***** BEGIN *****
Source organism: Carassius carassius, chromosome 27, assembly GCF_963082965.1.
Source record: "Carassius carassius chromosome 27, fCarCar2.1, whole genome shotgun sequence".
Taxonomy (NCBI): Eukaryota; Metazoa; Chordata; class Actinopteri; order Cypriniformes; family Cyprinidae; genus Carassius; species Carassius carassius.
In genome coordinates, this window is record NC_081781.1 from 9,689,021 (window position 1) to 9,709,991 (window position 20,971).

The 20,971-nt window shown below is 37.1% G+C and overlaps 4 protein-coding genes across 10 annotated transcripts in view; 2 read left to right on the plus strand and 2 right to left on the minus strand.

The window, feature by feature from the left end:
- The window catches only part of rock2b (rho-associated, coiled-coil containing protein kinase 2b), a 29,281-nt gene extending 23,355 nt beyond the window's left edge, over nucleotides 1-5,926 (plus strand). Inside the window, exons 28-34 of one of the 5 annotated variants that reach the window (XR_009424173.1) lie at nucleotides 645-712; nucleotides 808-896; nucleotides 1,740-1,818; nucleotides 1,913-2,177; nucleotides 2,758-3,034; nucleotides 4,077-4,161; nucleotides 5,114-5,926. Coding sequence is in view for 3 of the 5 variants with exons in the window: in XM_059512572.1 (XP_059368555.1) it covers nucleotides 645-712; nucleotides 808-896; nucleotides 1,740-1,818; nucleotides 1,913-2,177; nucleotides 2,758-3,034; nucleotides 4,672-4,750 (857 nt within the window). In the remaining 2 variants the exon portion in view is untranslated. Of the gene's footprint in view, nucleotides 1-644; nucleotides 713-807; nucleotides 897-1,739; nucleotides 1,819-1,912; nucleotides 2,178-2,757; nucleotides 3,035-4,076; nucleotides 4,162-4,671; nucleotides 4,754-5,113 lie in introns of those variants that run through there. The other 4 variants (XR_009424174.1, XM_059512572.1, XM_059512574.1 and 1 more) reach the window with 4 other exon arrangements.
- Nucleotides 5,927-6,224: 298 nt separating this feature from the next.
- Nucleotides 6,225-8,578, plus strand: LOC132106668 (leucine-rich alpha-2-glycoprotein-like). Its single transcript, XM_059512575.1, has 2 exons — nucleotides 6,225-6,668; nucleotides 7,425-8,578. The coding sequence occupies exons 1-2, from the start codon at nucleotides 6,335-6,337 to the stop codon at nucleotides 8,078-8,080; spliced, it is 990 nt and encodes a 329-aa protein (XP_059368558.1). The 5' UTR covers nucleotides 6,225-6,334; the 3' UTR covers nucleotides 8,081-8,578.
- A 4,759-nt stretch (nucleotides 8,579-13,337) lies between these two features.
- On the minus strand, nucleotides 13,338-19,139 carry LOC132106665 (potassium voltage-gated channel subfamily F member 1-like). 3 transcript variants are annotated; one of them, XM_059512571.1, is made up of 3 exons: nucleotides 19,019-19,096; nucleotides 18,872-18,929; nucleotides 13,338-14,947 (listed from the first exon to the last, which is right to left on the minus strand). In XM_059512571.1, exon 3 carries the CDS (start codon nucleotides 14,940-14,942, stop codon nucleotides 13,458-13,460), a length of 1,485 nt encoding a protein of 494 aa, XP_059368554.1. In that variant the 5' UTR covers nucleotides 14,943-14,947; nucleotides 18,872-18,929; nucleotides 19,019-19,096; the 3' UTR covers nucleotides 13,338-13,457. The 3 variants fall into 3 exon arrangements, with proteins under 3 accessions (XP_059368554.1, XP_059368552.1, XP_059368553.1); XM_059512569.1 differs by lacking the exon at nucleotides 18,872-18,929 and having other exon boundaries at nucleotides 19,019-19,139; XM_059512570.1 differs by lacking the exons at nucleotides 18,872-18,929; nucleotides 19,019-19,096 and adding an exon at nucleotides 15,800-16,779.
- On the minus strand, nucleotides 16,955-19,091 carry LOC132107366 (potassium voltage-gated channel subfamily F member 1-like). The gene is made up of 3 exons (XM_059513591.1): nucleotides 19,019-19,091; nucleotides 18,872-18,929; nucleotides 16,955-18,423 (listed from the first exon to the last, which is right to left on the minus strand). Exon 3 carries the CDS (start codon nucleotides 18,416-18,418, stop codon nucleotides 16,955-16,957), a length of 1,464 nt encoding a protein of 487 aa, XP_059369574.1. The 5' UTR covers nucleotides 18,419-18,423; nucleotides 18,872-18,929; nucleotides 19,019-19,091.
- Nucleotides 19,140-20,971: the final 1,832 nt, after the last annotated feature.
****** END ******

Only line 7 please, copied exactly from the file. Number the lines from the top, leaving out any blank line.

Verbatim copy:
- The window catches only part of rock2b (rho-associated, coiled-coil containing protein kinase 2b), a 29,281-nt gene extending 23,355 nt beyond the window's left edge, over nucleotides 1-5,926 (plus strand). Inside the window, exons 28-34 of one of the 5 annotated variants that reach the window (XR_009424173.1) lie at nucleotides 645-712; nucleotides 808-896; nucleotides 1,740-1,818; nucleotides 1,913-2,177; nucleotides 2,758-3,034; nucleotides 4,077-4,161; nucleotides 5,114-5,926. Coding sequence is in view for 3 of the 5 variants with exons in the window: in XM_059512572.1 (XP_059368555.1) it covers nucleotides 645-712; nucleotides 808-896; nucleotides 1,740-1,818; nucleotides 1,913-2,177; nucleotides 2,758-3,034; nucleotides 4,672-4,750 (857 nt within the window). In the remaining 2 variants the exon portion in view is untranslated. Of the gene's footprint in view, nucleotides 1-644; nucleotides 713-807; nucleotides 897-1,739; nucleotides 1,819-1,912; nucleotides 2,178-2,757; nucleotides 3,035-4,076; nucleotides 4,162-4,671; nucleotides 4,754-5,113 lie in introns of those variants that run through there. The other 4 variants (XR_009424174.1, XM_059512572.1, XM_059512574.1 and 1 more) reach the window with 4 other exon arrangements.